Dear Ana, Dear All,
We were struggling with technology last night, so found a full engagement with the discussion rather difficult. But we want to thank you, Ana, for leading the conversation and eloquently opening up aspects of pilgrimage in relation to the broader thematic of this Nomadic Dialogue: leading us from the stability, or portability of the stone or rock towards the liminality of the traveller as pilgrim – although the word ‘liminality’ was not used last night.
Liminality, a threshold, a place of betweenness – neither one thing or the other – a state of ambiguity or disorientation prior to a realisation, or resolution, perhaps.
You spoke of travel and your experience of flying to Cyprus as a form of pilgrimage and as a five-hour bubble between the UK and Cyprus: a non-space within which thought or transformations and distillations of thought might occur; a space of transition between your everyday here in the UK towards an unstated, if secular goal. This is something we can all share, as we consider our own journeys, whether from Bergen, Glasgow or Sheffield to Nicosia.
Stepping out of the everyday away, in effect, from what is comfortable and reassuring we enter a realm of movement and uncertainty: one of bodily movement and physical and psychological transition; a threshold world of betweenness, ambiguity and disorientation that can be neither one thing nor the other, while being wholly experiential and physical. Duration contributes to the overarching affects. This alignment of travel as a key feature of the pilgrimage, even though it was noted that pilgrimage can occur without movement, has led us to consider a few thoughts that we want to add to the pool (clear or muddy) of our dialogues.
We all talked of the relatively short distance and duration of our mini-pilgrimages, while the long history of pilgrimage, both in the East and the West, is one of long journeys that could last years, leading in some (perhaps, many) cases to the death of the pilgrim. As such, and understanding the stresses and dangers of pilgrimage, pilgrims would prepare with care and leave their estates (if they had any) in good order should they fail to return. Their’s was a major undertaking driven by a strong commitment and belief. (We don’t want to use the word heroic here but can’t help thinking, should there be a less gendered concept, it might be applicable in this context.)
While returning from Konya in central Anatolia via Ataturk Airport in Istanbul, some years ago, we were witness to a small group of pilgrims already wearing the ihram (cloth garments of Muslim pilgrimage) who were rushing towards their gate and towards Mecca: their demeanour and movement a beautiful mix of urgency and intention; their quick vocal exchanges ones of anticipation. By exchanging their day-to-day clothes for the ihram they had entered the pilgrim’s liminal state. We by contrast were in a state of stasis and, in a sense, a coming down having made our pilgrimage to Konya, and sitting in the liminal non-place of the airport, clutching our coffee cups, and waiting for another call that would take us back to the UK and our everyday.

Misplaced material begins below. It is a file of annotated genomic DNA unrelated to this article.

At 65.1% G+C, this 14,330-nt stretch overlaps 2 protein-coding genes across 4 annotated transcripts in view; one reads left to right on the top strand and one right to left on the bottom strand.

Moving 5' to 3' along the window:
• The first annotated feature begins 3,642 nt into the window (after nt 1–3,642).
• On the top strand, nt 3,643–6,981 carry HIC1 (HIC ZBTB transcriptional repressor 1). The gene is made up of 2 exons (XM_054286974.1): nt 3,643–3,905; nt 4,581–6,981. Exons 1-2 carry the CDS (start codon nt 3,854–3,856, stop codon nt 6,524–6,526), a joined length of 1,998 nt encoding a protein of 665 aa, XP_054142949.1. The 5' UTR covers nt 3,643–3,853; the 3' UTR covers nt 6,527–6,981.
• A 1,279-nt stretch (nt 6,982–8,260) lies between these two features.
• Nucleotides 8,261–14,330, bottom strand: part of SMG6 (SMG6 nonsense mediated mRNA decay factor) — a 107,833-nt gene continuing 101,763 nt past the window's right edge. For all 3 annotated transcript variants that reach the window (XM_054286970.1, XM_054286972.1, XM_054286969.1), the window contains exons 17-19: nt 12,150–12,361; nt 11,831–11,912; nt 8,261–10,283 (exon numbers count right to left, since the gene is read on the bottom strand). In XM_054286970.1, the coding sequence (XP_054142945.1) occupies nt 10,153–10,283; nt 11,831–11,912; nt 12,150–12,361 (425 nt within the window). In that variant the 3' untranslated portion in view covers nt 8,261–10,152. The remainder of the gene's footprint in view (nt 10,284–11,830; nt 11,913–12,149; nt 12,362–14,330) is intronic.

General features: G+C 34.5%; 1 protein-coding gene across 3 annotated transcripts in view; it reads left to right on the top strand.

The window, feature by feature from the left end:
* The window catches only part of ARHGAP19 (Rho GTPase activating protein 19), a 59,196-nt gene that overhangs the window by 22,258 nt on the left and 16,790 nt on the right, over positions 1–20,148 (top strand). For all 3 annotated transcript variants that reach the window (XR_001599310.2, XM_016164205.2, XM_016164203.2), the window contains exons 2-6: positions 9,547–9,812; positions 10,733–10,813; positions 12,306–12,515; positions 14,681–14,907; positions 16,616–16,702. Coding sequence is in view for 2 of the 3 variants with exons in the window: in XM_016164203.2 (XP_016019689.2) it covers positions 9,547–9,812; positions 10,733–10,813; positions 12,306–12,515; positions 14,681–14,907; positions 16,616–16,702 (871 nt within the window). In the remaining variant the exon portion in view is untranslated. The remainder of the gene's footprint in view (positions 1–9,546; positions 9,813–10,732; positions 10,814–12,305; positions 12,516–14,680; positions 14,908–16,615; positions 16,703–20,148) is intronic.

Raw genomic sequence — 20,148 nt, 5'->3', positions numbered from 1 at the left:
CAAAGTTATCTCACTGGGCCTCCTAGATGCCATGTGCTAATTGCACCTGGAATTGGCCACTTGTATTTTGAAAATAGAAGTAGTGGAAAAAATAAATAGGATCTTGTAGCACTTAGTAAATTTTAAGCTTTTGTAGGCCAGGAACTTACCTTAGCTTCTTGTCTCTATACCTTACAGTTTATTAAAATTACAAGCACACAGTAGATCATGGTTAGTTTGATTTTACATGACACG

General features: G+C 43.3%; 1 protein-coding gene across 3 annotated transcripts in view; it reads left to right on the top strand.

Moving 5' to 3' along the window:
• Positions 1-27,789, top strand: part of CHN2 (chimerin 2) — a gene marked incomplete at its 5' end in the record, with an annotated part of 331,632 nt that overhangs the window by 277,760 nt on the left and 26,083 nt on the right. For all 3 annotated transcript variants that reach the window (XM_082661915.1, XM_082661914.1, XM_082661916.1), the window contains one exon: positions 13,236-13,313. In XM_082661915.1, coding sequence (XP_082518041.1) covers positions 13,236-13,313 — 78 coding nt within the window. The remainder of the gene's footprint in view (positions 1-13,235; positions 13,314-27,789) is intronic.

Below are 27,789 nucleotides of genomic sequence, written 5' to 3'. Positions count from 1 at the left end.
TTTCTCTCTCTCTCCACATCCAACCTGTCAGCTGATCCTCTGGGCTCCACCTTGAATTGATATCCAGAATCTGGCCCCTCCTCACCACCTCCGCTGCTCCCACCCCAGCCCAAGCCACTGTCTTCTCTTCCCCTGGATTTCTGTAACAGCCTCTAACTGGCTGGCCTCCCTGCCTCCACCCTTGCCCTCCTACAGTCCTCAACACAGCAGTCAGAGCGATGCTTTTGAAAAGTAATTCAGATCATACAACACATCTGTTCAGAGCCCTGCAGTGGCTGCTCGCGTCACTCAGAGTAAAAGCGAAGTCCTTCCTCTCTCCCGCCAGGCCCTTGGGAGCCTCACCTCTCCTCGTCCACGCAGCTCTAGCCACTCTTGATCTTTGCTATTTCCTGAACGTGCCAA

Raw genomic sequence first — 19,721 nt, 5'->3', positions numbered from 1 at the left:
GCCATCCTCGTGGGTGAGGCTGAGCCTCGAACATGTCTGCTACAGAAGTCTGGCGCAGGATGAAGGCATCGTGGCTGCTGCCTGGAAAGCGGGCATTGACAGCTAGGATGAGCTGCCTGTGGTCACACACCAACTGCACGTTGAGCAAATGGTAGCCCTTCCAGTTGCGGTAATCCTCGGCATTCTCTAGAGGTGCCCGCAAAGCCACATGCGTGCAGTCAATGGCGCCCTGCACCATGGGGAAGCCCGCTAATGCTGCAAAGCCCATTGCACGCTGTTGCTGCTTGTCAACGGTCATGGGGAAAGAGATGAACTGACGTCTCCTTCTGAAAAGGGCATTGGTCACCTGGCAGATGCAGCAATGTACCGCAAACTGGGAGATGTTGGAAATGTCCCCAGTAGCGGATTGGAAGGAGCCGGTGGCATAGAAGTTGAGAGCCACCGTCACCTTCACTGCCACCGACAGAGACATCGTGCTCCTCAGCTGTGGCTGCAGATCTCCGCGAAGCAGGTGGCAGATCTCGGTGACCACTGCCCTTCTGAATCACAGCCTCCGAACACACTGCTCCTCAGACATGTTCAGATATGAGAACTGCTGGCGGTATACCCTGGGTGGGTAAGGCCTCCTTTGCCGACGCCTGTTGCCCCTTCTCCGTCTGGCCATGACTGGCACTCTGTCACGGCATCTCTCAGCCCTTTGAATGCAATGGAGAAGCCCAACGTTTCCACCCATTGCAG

The relatively short length of travel required now has changed our relation to the liminality of travel and of pilgrimage. If, as was discussed on Zoom, there is a changing of perspective by moving away from the everyday to engage with the act of pilgrimage, then length of travel may have a great effect on the pilgrim’s perspective. There is plenty of evidence of such changes across the literature of pilgrimage to the Middle East, from say, the 4th century Galician woman pilgrim, Egiria, who journeyed to the Holy Land and Jerusalem; or the 13th century rhila narratives of Ibn Battuta or Ibn Jubayr who journeyed from al-Andalus and North Africa respectively to Mecca and Medina, but also to Jerusalem; and in the early twentieth narratives by individuals like, the Muslim woman, Sakineh Soltān Vaqār al-Dowleh Esfahāni Kuchak (1899–1901), the Scot, Lady Evelyn Cobbold (1933), and Harry St. John Philby (1931). These give just a glimpse of the history of pilgrim narratives and we note that there are many more narratives that relate to the various pilgrimages that are undertaken around the globe. In the context of the Buffer Fringe, it’s also relevant to note that Cyprus was both a stopping off or staging point for pilgrims taking the maritime route to Palestine and back again. Certain sites on the island were, and still are, a focus of pilgrimage in their own right.
If travel is a factor in the idea of pilgrimage, our last thought relates to the journeys of those ‘heroic’* groups of political, economic or so-called illegal migrants or refugees (women, children, youths and men) who travel across days and years to leave their everyday in the hopes of finding a transformative space or place to dwell. We wonder, could we not consider them as pilgrims? And in the process wipe away the pejorative usage of the word migrant (immigrant) and its coupling with the word ‘illegal’. A semantic shift that might lead to a greater generosity towards them as fellow human beings and travellers.
‘I am a pilgrim, and a stranger
Travelling through this weary land …’**
* In this instance we have purposefully used the word heroic as a counter to the media and political negativity that surround migrants.
** Lyrics from the Bluegrass adaption of the folk and gospel song, ‘Poor Wayfaring Stranger’.